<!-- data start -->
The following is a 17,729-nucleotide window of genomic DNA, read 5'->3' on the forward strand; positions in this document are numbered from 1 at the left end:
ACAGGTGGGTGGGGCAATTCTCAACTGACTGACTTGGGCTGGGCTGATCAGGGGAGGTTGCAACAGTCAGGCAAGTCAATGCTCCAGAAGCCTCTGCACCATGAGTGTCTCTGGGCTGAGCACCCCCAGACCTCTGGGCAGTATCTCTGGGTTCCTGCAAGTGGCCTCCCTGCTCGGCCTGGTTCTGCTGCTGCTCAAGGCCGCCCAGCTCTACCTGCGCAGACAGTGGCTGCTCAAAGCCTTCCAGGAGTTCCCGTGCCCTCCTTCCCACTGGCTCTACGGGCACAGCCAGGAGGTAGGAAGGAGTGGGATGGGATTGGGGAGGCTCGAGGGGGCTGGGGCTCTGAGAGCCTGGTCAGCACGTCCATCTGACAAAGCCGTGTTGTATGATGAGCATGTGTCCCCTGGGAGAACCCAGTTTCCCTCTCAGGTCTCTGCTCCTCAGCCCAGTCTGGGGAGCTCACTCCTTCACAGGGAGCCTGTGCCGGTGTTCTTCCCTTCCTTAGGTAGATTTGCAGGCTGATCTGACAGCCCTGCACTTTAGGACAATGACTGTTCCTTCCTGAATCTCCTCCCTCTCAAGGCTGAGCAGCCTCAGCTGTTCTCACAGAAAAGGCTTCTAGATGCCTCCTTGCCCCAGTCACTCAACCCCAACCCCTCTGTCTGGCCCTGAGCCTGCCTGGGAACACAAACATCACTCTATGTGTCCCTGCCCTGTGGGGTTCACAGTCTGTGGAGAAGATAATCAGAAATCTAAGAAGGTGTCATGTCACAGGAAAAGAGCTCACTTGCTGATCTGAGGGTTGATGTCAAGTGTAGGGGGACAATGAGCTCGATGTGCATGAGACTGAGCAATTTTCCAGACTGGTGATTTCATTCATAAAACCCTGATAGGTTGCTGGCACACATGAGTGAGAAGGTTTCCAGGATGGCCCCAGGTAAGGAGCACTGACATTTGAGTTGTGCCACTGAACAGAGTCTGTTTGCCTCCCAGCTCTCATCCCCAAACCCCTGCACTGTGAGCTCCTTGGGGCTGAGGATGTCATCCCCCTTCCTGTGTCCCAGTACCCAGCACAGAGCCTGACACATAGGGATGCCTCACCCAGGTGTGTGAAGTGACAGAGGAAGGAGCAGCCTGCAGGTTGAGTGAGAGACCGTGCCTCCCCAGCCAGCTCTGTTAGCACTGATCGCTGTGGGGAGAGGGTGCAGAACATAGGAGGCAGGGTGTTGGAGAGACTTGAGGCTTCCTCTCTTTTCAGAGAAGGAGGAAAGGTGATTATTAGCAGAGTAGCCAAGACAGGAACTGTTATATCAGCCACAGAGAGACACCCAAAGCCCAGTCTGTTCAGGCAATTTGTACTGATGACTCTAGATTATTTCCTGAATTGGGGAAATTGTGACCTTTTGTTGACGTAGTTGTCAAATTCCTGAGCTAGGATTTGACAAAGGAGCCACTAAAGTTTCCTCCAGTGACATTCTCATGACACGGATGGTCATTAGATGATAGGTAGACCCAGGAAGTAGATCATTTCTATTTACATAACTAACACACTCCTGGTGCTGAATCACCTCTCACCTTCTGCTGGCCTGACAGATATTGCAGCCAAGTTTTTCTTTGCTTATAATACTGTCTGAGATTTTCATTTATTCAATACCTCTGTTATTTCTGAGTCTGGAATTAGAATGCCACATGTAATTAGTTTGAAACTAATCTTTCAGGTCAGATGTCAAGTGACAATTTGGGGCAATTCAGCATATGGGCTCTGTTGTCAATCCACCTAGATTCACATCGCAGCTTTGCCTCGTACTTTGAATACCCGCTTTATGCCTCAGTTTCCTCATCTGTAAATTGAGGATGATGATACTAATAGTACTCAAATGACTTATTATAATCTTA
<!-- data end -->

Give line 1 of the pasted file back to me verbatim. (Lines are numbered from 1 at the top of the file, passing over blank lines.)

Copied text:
The following is a 17,729-nucleotide window of genomic DNA, read 5'->3' on the forward strand; positions in this document are numbered from 1 at the left end: